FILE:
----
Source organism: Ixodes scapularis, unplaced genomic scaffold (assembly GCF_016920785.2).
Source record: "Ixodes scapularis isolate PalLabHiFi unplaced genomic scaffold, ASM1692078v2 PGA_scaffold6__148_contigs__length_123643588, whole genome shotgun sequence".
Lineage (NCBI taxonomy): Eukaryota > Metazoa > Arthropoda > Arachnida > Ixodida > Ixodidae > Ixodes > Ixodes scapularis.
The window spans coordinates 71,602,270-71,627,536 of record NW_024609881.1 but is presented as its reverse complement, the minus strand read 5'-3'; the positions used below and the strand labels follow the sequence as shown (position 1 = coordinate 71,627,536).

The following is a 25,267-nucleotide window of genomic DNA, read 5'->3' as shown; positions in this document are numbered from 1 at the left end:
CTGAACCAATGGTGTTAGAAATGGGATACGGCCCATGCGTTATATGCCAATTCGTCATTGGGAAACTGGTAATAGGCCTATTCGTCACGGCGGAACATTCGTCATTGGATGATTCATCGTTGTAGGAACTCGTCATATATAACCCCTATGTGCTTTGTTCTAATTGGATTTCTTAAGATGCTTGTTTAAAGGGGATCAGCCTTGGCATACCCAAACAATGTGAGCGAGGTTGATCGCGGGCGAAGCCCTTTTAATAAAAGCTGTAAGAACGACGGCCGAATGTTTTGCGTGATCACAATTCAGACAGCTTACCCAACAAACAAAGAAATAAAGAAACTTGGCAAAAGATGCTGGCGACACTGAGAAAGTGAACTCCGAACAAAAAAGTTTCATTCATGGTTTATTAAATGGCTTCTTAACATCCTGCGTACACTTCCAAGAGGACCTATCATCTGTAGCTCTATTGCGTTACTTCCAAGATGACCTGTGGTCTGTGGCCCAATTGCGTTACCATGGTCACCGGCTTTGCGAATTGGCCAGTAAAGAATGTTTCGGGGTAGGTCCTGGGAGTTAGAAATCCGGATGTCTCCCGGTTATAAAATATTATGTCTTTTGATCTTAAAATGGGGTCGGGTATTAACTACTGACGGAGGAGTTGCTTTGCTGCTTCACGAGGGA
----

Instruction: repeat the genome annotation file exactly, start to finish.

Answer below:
Source organism: Ixodes scapularis, unplaced genomic scaffold (assembly GCF_016920785.2).
Source record: "Ixodes scapularis isolate PalLabHiFi unplaced genomic scaffold, ASM1692078v2 PGA_scaffold6__148_contigs__length_123643588, whole genome shotgun sequence".
Lineage (NCBI taxonomy): Eukaryota > Metazoa > Arthropoda > Arachnida > Ixodida > Ixodidae > Ixodes > Ixodes scapularis.
The window spans coordinates 71,602,270-71,627,536 of record NW_024609881.1 but is presented as its reverse complement, the minus strand read 5'-3'; the positions used below and the strand labels follow the sequence as shown (position 1 = coordinate 71,627,536).

The following is a 25,267-nucleotide window of genomic DNA, read 5'->3' as shown; positions in this document are numbered from 1 at the left end:
CTGAACCAATGGTGTTAGAAATGGGATACGGCCCATGCGTTATATGCCAATTCGTCATTGGGAAACTGGTAATAGGCCTATTCGTCACGGCGGAACATTCGTCATTGGATGATTCATCGTTGTAGGAACTCGTCATATATAACCCCTATGTGCTTTGTTCTAATTGGATTTCTTAAGATGCTTGTTTAAAGGGGATCAGCCTTGGCATACCCAAACAATGTGAGCGAGGTTGATCGCGGGCGAAGCCCTTTTAATAAAAGCTGTAAGAACGACGGCCGAATGTTTTGCGTGATCACAATTCAGACAGCTTACCCAACAAACAAAGAAATAAAGAAACTTGGCAAAAGATGCTGGCGACACTGAGAAAGTGAACTCCGAACAAAAAAGTTTCATTCATGGTTTATTAAATGGCTTCTTAACATCCTGCGTACACTTCCAAGAGGACCTATCATCTGTAGCTCTATTGCGTTACTTCCAAGATGACCTGTGGTCTGTGGCCCAATTGCGTTACCATGGTCACCGGCTTTGCGAATTGGCCAGTAAAGAATGTTTCGGGGTAGGTCCTGGGAGTTAGAAATCCGGATGTCTCCCGGTTATAAAATATTATGTCTTTTGATCTTAAAATGGGGTCGGGTATTAACTACTGACGGAGGAGTTGCTTTGCTGCTTCACGAGGGA